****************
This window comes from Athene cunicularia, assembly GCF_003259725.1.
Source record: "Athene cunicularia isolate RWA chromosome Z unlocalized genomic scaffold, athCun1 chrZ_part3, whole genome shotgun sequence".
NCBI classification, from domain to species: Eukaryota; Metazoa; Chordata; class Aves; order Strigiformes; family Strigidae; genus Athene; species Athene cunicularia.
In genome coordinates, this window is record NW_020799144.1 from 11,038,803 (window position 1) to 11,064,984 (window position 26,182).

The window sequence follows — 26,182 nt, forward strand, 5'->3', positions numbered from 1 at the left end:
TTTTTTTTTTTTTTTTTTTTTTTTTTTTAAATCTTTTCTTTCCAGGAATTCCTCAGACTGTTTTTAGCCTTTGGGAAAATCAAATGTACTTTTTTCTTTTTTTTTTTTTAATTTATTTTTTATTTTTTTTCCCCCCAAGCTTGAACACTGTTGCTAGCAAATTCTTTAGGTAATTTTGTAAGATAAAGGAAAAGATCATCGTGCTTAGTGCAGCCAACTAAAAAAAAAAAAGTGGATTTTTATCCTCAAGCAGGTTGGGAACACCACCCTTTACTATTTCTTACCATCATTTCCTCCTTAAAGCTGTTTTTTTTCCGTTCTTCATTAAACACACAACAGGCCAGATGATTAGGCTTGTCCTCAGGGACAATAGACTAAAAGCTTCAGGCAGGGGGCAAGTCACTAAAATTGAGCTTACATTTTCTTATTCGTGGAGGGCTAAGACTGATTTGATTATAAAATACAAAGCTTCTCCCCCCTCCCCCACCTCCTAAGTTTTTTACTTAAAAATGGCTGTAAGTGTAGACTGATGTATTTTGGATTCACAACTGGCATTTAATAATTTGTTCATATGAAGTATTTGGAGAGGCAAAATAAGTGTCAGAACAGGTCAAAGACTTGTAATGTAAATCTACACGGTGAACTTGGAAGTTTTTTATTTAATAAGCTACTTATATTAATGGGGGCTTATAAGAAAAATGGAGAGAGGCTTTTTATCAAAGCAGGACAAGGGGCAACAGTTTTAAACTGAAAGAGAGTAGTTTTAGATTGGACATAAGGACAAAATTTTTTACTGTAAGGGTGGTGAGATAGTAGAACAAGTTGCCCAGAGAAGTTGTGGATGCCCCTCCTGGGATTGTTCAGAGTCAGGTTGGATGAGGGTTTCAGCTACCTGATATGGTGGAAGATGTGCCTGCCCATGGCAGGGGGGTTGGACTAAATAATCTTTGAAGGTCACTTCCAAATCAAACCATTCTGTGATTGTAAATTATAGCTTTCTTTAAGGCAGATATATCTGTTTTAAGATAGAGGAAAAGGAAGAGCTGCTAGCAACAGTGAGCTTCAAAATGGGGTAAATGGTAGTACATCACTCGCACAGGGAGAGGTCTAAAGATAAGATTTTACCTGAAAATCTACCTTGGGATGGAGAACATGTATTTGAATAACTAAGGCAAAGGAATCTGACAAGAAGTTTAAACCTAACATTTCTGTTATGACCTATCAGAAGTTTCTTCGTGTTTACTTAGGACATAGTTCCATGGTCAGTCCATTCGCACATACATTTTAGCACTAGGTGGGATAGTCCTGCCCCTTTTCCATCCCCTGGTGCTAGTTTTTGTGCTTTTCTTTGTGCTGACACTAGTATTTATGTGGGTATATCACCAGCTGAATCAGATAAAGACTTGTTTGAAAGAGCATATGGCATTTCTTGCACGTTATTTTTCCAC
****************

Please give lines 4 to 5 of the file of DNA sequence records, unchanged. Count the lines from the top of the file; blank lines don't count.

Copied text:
In genome coordinates, this window is record NW_020799144.1 from 11,038,803 (window position 1) to 11,064,984 (window position 26,182).

The window sequence follows — 26,182 nt, forward strand, 5'->3', positions numbered from 1 at the left end: